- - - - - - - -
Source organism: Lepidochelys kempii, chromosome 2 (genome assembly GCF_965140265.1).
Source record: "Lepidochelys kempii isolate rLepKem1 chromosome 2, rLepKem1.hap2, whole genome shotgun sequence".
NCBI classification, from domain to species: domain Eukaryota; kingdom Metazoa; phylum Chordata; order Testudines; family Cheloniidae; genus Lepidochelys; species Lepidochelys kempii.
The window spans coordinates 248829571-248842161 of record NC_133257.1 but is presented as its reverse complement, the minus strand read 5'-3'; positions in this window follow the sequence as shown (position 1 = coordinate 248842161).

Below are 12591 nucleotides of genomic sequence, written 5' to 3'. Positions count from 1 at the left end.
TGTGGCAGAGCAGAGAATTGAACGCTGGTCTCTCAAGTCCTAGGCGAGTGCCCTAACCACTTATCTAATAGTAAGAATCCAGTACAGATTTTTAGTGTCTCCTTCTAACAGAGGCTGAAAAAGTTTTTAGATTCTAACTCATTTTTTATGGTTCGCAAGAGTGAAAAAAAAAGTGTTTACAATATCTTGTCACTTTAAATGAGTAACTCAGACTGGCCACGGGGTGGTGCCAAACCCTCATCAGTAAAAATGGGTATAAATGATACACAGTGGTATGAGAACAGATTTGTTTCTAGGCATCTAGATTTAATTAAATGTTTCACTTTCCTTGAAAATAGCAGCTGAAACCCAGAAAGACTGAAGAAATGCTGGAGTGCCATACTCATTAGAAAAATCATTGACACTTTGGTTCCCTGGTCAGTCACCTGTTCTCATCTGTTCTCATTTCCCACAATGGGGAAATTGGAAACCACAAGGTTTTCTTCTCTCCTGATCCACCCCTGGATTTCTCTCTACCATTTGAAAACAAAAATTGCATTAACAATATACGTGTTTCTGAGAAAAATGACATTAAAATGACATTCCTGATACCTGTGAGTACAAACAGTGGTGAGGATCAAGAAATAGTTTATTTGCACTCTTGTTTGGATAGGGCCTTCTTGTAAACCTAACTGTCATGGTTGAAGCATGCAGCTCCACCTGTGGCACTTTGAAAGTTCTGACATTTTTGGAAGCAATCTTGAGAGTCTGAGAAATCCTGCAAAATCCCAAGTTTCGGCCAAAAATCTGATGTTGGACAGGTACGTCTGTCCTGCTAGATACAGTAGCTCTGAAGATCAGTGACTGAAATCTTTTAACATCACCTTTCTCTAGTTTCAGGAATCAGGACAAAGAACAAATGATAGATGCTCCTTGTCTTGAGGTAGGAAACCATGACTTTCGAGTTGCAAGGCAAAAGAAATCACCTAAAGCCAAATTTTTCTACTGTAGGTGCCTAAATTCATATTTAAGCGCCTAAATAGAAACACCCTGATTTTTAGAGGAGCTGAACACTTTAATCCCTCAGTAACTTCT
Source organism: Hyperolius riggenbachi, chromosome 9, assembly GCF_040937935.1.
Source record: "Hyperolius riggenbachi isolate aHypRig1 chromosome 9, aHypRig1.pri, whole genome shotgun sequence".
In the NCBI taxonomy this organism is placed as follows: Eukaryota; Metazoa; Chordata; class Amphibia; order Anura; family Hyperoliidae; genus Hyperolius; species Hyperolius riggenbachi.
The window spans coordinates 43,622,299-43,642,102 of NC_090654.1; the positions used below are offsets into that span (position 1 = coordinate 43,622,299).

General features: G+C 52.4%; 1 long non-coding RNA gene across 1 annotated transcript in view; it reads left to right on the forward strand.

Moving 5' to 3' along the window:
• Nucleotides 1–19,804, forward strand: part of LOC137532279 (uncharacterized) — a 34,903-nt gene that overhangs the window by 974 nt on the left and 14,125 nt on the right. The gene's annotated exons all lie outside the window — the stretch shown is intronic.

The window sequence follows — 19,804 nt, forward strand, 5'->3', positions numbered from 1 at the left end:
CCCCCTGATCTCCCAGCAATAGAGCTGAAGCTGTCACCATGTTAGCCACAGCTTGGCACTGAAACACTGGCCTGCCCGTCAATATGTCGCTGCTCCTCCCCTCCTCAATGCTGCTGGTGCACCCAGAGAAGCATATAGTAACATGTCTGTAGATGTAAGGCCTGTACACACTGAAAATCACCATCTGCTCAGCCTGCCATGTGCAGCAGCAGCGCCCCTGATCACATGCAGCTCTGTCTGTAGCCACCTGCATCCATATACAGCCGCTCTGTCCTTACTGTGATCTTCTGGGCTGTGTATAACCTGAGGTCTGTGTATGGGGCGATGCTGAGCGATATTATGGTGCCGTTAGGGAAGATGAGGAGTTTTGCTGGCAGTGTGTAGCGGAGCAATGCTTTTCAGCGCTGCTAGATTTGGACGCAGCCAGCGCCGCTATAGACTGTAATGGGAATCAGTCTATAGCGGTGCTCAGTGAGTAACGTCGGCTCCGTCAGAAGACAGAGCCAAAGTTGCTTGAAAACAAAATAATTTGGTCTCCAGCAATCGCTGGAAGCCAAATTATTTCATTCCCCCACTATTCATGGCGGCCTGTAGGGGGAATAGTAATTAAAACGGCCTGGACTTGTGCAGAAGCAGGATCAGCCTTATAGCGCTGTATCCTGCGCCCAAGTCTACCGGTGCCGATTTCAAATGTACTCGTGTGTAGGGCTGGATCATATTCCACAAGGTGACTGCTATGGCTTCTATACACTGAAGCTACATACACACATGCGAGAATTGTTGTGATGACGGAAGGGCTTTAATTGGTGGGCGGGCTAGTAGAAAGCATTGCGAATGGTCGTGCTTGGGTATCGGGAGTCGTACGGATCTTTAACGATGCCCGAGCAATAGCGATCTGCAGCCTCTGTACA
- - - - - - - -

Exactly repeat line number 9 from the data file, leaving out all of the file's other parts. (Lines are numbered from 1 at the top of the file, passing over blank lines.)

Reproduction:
In the NCBI taxonomy this organism is placed as follows: Eukaryota; Metazoa; Chordata; class Amphibia; order Anura; family Hyperoliidae; genus Hyperolius; species Hyperolius riggenbachi.